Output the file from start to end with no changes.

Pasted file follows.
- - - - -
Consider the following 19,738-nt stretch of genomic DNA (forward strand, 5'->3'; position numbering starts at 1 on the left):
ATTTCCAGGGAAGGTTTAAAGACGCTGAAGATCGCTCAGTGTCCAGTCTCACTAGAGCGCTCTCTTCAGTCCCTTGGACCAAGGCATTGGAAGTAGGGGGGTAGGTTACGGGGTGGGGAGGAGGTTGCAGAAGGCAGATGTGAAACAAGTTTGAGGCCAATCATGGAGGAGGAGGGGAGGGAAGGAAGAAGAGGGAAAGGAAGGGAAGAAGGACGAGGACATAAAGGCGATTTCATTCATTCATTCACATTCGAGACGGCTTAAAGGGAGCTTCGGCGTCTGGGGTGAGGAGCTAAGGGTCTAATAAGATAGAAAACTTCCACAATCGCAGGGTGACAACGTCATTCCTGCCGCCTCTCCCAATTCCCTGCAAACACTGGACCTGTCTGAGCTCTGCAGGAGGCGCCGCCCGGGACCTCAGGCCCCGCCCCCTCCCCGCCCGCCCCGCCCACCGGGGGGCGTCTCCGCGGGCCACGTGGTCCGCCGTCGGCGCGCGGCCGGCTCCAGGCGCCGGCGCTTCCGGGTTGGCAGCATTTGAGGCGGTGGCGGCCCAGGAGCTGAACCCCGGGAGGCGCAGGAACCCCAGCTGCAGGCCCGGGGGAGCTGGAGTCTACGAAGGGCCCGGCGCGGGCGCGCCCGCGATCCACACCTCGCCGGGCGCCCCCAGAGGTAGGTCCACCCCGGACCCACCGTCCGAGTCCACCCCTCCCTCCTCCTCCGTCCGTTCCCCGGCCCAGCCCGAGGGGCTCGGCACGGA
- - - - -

Consider the following 19,738-nt stretch of genomic DNA (forward strand, 5'->3'; position numbering starts at 1 on the left):
ATTTCCAGGGAAGGTTTAAAGACGCTGAAGATCGCTCAGTGTCCAGTCTCACTAGAGCGCTCTCTTCAGTCCCTTGGACCAAGGCATTGGAAGTAGGGGGGTAGGTTACGGGGTGGGGAGGAGGTTGCAGAAGGCAGATGTGAAACAAGTTTGAGGCCAATCATGGAGGAGGAGGGGAGGGAAGGAAGAAGAGGGAAAGGAAGGGAAGAAGGACGAGGACATAAAGGCGATTTCATTCATTCATTCACATTCGAGACGGCTTAAAGGGAGCTTCGGCGTCTGGGGTGAGGAGCTAAGGGTCTAATAAGATAGAAAACTTCCACAATCGCAGGGTGACAACGTCATTCCTGCCGCCTCTCCCAATTCCCTGCAAACACTGGACCTGTCTGAGCTCTGCAGGAGGCGCCGCCCGGGACCTCAGGCCCCGCCCCCTCCCCGCCCGCCCCGCCCACCGGGGGGCGTCTCCGCGGGCCACGTGGTCCGCCGTCGGCGCGCGGCCGGCTCCAGGCGCCGGCGCTTCCGGGTTGGCAGCATTTGAGGCGGTGGCGGCCCAGGAGCTGAACCCCGGGAGGCGCAGGAACCCCAGCTGCAGGCCCGGGGGAGCTGGAGTCTACGAAGGGCCCGGCGCGGGCGCGCCCGCGATCCACACCTCGCCGGGCGCCCCCAGAGGTAGGTCCACCCCGGACCCACCGTCCGAGTCCACCCCTCCCTCCTCCTCCGTCCGTTCCCCGGCCCAGCCCGAGGGGCTCGGCACGGA